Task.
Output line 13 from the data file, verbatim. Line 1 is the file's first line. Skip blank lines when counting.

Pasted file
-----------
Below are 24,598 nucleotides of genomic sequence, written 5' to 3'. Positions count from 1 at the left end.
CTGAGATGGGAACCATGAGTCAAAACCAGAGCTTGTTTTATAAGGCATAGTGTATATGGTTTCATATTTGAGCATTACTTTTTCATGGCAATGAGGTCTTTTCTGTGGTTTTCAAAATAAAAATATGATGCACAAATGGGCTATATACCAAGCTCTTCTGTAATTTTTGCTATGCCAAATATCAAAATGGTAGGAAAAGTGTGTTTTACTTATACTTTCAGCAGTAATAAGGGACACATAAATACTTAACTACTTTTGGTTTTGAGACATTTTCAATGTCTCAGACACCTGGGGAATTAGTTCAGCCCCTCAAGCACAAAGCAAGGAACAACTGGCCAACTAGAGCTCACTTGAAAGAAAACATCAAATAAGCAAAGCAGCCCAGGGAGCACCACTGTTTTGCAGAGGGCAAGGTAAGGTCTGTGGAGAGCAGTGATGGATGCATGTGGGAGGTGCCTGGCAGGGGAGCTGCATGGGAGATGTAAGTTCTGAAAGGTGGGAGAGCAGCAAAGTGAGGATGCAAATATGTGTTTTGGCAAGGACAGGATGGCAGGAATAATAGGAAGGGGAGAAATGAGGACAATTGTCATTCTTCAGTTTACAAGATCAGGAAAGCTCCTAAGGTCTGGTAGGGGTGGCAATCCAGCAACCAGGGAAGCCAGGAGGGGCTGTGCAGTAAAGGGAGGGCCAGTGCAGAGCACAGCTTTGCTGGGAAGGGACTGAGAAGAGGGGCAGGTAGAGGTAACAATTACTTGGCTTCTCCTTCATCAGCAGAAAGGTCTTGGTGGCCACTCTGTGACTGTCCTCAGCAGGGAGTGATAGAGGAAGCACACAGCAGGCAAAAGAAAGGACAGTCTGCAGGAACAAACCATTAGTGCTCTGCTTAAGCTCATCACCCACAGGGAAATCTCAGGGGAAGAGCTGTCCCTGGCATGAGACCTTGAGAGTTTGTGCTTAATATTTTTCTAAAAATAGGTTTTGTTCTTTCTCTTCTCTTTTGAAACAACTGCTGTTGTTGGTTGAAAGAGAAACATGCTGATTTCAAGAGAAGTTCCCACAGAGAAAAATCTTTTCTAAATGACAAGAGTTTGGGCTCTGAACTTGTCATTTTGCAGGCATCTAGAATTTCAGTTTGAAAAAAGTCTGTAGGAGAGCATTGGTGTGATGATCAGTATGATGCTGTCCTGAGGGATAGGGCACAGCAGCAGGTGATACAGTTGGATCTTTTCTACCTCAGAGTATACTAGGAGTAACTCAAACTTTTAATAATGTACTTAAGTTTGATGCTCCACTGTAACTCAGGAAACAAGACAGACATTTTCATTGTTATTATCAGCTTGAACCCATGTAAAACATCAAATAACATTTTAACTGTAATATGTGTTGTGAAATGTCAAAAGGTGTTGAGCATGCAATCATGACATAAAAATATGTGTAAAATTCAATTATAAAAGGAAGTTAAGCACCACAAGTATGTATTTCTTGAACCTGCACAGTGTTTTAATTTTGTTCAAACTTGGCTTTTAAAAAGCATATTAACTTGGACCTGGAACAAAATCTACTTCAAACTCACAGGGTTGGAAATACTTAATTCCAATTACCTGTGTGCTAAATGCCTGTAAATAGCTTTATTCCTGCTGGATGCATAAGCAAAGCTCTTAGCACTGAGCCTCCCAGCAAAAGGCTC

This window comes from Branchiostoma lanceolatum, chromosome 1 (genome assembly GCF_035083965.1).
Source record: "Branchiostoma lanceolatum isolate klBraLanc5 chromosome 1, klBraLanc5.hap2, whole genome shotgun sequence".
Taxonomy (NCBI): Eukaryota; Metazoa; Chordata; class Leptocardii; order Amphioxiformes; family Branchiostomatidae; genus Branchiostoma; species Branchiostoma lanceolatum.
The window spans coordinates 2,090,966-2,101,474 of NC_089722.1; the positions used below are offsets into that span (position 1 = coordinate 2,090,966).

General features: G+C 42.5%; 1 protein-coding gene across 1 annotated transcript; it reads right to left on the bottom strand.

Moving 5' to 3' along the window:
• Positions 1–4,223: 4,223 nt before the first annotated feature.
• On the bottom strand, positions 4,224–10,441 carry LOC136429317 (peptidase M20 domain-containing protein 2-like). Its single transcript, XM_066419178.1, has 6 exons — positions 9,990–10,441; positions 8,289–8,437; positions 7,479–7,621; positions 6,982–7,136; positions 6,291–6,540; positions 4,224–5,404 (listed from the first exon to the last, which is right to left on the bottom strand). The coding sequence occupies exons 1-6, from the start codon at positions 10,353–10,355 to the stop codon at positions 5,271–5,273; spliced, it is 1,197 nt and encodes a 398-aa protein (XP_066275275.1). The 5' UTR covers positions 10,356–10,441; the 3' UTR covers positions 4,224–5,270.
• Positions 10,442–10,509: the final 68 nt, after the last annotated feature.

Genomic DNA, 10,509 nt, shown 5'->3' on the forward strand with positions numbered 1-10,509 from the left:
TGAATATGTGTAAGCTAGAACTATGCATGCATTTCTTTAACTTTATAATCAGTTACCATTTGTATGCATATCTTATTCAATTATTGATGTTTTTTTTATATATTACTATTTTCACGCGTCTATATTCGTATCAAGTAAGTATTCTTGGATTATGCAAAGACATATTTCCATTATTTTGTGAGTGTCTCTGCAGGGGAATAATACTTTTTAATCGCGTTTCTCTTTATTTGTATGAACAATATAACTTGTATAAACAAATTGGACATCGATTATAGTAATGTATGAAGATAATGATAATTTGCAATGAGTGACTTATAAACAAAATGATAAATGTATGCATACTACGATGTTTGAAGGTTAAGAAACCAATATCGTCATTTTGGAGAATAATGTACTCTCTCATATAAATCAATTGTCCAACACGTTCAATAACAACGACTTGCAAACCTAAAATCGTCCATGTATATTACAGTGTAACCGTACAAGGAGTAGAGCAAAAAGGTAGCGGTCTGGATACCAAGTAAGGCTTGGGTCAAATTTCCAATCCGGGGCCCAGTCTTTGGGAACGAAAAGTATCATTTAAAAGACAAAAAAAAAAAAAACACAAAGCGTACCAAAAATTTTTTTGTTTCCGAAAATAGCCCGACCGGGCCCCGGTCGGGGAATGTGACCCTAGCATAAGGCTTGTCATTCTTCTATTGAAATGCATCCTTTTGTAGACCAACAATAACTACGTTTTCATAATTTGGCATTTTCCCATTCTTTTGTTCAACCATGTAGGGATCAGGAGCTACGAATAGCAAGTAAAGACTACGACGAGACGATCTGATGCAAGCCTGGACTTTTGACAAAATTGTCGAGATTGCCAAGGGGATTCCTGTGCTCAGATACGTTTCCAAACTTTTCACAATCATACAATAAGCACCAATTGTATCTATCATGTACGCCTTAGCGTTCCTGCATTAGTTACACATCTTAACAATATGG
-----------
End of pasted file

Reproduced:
TGAATATGTGTAAGCTAGAACTATGCATGCATTTCTTTAACTTTATAATCAGTTACCATTTGTATGCATATCTTATTCAATTATTGATGTTTTTTTTATATATTACTATTTTCACGCGTCTATATTCGTATCAAGTAAGTATTCTTGGATTATGCAAAGACATATTTCCATTATTTTGTGAGTGTCTCTGCAGGGGAATAATACTTTTTAATCGCGTTTCTCTTTATTTGTATGAACAATATAACTTGTATAAACAAATTGGACATCGATTATAGTAATGTATGAAGATAATGATAATTTGCAATGAGTGACTTATAAACAAAATGATAAATGTATGCATACTACGATGTTTGAAGGTTAAGAAACCAATATCGTCATTTTGGAGAATAATGTACTCTCTCATATAAATCAATTGTCCAACACGTTCAATAACAACGACTTGCAAACCTAAAATCGTCCATGTATATTACAGTGTAACCGTACAAGGAGTAGAGCAAAAAGGTAGCGGTCTGGATACCAAGTAAGGCTTGGGTCAAATTTCCAATCCGGGGCCCAGTCTTTGGGAACGAAAAGTATCATTTAAAAGACAAAAAAAAAAAAAACACAAAGCGTACCAAAAATTTTTTTGTTTCCGAAAATAGCCCGACCGGGCCCCGGTCGGGGAATGTGACCCTAGCATAAGGCTTGTCATTCTTCTATTGAAATGCATCCTTTTGTAGACCAACAATAACTACGTTTTCATAATTTGGCATTTTCCCATTCTTTTGTTCAACCATGTAGGGATCAGGAGCTACGAATAGCAAGTAAAGACTACGACGAGACGATCTGATGCAAGCCTGGACTTTTGACAAAATTGTCGAGATTGCCAAGGGGATTCCTGTGCTCAGATACGTTTCCAAACTTTTCACAATCATACAATAAGCACCAATTGTATCTATCATGTACGCCTTAGCGTTCCTGCATTAGTTACACATCTTAACAATATGG